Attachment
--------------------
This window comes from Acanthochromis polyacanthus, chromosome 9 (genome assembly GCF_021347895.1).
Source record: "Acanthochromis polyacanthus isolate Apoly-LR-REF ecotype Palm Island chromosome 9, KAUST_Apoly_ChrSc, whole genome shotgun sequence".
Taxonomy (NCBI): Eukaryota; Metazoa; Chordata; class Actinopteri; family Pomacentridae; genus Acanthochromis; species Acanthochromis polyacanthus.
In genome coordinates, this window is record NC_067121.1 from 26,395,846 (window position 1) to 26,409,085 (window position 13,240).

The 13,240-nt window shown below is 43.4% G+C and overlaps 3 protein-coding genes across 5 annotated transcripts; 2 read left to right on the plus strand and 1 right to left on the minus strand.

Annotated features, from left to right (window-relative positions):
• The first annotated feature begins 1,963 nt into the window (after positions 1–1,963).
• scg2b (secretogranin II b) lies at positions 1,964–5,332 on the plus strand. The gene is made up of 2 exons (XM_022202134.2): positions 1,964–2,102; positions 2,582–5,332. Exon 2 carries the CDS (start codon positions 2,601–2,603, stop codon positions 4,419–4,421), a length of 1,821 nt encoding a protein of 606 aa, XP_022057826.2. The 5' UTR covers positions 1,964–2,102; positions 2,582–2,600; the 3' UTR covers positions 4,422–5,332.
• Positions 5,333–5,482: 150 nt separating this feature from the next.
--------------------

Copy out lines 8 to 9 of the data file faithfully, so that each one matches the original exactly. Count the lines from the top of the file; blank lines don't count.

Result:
• scg2b (secretogranin II b) lies at positions 1,964–5,332 on the plus strand. The gene is made up of 2 exons (XM_022202134.2): positions 1,964–2,102; positions 2,582–5,332. Exon 2 carries the CDS (start codon positions 2,601–2,603, stop codon positions 4,419–4,421), a length of 1,821 nt encoding a protein of 606 aa, XP_022057826.2. The 5' UTR covers positions 1,964–2,102; positions 2,582–2,600; the 3' UTR covers positions 4,422–5,332.
• Positions 5,333–5,482: 150 nt separating this feature from the next.